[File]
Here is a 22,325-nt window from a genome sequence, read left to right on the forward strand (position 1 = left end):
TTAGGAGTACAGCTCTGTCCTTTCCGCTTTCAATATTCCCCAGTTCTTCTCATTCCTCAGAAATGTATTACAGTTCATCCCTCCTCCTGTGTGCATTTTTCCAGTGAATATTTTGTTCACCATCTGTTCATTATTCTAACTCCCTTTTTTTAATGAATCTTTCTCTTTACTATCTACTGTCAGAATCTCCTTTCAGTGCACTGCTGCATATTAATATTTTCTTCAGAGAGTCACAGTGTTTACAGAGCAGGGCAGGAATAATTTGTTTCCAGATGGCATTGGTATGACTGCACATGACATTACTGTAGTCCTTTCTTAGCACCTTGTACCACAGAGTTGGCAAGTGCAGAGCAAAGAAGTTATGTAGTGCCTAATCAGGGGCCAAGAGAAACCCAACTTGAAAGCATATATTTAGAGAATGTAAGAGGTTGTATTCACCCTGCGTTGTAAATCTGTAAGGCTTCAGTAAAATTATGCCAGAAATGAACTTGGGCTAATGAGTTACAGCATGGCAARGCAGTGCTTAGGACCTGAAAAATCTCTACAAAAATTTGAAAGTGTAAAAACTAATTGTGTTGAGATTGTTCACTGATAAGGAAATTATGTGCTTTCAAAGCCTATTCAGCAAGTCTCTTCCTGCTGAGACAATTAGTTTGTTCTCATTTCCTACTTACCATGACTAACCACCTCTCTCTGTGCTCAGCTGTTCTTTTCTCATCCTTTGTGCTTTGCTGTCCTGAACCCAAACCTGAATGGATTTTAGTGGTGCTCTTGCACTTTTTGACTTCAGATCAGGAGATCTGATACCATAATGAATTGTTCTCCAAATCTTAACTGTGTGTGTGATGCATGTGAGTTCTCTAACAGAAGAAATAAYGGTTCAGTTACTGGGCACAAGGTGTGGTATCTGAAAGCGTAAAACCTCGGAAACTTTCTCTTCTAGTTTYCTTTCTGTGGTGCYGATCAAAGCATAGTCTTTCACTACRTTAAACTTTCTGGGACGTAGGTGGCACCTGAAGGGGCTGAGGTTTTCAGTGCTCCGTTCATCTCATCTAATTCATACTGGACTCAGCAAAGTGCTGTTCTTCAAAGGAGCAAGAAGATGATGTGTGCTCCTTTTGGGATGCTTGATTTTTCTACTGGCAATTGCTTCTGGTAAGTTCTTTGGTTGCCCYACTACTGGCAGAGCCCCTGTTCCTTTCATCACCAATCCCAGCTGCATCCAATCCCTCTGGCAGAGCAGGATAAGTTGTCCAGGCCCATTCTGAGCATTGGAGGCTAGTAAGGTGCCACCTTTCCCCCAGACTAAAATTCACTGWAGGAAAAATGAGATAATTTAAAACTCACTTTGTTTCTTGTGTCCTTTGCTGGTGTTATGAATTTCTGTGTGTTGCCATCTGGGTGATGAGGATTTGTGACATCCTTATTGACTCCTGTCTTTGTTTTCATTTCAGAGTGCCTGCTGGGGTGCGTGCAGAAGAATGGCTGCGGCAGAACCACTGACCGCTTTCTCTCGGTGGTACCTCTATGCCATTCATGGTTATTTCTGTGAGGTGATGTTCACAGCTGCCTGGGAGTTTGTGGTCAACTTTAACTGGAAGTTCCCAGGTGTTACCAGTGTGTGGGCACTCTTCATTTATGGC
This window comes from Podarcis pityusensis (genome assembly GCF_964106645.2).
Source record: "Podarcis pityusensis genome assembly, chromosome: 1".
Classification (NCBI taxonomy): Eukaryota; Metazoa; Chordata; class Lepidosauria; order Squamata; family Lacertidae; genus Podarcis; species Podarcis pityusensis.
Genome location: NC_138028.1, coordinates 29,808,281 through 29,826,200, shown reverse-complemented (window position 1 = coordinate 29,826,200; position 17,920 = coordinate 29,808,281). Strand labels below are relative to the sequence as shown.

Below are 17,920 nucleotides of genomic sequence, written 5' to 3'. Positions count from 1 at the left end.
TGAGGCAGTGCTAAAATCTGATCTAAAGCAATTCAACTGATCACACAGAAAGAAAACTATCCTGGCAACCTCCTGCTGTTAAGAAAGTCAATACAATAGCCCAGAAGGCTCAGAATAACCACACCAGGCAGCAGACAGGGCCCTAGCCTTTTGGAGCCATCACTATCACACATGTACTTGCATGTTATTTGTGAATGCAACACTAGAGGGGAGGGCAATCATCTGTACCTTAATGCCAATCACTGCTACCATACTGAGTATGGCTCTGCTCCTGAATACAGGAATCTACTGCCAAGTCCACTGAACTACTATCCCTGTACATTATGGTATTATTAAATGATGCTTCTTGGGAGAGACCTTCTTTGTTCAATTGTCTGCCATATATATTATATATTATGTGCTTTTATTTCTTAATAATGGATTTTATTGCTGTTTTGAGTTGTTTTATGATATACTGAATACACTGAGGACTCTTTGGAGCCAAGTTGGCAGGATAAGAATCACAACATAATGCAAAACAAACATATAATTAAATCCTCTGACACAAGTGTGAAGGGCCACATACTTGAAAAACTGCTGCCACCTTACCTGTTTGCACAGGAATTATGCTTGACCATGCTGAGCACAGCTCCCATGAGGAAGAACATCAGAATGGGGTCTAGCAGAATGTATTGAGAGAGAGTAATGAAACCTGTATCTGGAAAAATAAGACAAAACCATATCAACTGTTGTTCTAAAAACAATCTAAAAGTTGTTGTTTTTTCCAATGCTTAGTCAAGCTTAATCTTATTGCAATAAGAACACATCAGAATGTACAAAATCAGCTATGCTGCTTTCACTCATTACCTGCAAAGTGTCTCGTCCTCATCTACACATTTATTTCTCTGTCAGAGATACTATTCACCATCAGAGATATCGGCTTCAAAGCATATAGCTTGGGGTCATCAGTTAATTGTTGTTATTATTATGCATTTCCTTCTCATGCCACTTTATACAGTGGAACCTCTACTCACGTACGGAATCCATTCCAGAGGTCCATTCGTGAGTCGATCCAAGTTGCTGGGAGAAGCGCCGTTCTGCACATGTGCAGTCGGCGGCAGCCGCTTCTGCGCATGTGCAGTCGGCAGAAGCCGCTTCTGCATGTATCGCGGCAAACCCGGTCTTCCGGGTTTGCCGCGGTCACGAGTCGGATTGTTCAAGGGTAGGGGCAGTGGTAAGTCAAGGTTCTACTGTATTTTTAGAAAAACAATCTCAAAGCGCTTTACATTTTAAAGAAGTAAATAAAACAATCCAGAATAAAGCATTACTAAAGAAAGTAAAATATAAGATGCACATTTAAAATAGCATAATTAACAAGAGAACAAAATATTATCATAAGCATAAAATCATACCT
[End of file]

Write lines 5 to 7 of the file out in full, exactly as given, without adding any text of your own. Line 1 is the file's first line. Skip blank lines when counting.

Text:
Classification (NCBI taxonomy): Eukaryota; Metazoa; Chordata; class Lepidosauria; order Squamata; family Lacertidae; genus Podarcis; species Podarcis pityusensis.
Genome location: NC_138028.1, coordinates 29,808,281 through 29,826,200, shown reverse-complemented (window position 1 = coordinate 29,826,200; position 17,920 = coordinate 29,808,281). Strand labels below are relative to the sequence as shown.

Below are 17,920 nucleotides of genomic sequence, written 5' to 3'. Positions count from 1 at the left end.